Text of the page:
When a new baby is born it's all happy snaps, proud online posts and loved up parents.
However, it's not all roses.
Around 10 to 20 per cent of New Zealand women will suffer some form of postnatal depression (PND) and some dads will cop a dose too. And up to 80 per cent of women go through a thing called 'third day blues,' a totally normal, short, hormone-induced condition following childbirth.
New Zealand psychiatrist and PND expert, Dr Sara Weeks, says it's time for women to stop suffering in silence and has penned a new book, Mothers Cry Too, to try and raise awareness of PND.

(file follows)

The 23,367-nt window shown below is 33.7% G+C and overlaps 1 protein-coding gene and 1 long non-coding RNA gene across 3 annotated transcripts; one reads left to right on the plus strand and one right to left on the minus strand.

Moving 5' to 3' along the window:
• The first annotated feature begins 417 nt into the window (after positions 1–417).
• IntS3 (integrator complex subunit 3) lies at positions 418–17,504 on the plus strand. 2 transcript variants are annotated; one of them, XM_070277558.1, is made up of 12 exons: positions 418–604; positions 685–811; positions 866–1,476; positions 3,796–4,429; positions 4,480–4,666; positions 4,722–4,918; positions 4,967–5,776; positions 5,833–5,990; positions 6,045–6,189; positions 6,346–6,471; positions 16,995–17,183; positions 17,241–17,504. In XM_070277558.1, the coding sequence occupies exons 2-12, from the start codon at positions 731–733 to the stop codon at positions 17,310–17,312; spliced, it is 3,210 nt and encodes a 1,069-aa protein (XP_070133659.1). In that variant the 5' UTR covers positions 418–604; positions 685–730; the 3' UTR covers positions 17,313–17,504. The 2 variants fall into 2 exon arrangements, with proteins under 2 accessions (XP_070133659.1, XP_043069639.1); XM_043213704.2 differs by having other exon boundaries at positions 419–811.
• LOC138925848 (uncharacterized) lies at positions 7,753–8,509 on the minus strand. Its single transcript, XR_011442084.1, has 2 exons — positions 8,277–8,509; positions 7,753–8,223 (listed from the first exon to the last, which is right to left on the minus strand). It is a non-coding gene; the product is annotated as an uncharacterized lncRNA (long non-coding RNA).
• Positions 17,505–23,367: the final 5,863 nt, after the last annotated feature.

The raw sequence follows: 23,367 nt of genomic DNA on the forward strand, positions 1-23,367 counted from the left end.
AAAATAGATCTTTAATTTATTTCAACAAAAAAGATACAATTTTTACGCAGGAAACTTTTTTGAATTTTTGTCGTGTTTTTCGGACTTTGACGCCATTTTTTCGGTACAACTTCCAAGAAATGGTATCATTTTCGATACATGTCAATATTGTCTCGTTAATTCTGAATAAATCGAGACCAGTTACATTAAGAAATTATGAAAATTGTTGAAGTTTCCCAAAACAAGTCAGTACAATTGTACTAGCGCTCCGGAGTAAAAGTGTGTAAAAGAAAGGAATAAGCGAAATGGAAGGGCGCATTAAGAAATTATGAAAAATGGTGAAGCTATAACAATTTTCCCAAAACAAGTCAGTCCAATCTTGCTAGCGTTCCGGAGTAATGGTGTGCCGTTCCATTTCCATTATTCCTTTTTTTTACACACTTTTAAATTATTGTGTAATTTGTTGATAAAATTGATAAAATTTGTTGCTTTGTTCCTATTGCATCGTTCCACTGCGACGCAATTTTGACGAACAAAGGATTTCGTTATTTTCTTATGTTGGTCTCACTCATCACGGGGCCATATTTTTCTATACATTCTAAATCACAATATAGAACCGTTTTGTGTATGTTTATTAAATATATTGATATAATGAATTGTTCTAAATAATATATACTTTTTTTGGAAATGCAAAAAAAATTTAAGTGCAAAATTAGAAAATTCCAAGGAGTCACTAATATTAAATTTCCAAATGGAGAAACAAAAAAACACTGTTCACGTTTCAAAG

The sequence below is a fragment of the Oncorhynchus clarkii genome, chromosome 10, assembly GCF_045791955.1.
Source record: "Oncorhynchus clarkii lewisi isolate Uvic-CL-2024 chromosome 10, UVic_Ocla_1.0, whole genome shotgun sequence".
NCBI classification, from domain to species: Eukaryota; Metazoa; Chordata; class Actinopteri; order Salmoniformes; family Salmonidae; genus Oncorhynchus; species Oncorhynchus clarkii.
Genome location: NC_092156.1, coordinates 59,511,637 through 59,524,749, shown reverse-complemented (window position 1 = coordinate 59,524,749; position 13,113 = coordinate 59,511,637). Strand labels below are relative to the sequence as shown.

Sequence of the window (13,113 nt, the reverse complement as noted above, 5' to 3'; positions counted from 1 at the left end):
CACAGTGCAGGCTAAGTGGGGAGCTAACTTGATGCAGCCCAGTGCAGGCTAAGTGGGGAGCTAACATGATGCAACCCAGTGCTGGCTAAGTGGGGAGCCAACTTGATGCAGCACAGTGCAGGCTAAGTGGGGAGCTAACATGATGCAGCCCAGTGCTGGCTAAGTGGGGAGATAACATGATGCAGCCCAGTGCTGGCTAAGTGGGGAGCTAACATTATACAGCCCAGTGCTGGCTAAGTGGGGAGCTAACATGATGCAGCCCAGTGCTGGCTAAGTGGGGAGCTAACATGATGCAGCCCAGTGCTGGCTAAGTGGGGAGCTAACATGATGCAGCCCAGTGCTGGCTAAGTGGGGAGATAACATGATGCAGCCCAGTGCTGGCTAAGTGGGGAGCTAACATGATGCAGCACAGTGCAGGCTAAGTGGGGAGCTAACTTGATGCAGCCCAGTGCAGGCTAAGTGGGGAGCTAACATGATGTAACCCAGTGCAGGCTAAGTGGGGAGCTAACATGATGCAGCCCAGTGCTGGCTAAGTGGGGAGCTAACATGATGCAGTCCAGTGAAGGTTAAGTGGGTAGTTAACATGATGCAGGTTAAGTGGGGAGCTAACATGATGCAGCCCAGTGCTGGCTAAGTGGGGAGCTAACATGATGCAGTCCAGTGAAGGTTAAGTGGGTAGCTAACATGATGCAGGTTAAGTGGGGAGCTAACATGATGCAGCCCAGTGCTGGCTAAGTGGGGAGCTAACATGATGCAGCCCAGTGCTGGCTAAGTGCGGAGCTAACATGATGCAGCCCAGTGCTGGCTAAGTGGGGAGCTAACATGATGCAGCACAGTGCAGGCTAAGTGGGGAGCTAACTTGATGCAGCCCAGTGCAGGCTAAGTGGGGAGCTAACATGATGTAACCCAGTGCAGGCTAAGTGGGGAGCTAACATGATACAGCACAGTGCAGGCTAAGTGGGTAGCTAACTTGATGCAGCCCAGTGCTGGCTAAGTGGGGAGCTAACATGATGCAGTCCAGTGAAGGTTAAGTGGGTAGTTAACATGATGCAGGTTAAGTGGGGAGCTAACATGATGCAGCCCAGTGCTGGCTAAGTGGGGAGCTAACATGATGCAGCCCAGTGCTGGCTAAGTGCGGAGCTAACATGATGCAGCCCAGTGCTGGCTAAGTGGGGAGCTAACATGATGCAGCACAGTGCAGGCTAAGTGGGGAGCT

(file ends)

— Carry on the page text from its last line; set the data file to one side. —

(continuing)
In the video interview below I chat with Dr Sara about the various ways PND can manifest, how we can tell if a woman is at risk, what we can do to help and the fact that dads are at risk too.
Take a look then have your chance to ask Dr Sara about PND. She will be online for a live chat on Life & Style from 12-1pm tomorrow (Thursday, September 14). Join us then and get your questions in early by email here or flick them over to Life & Style on Twitter here. She won't be able to give personal advice, but can discuss the topic generally.
* Mothers Cry Too, by Dr Sara Weeks, published by Penguin, is available now. RRP $35.
For more information about PND visit the website mothersmatter.co.nz.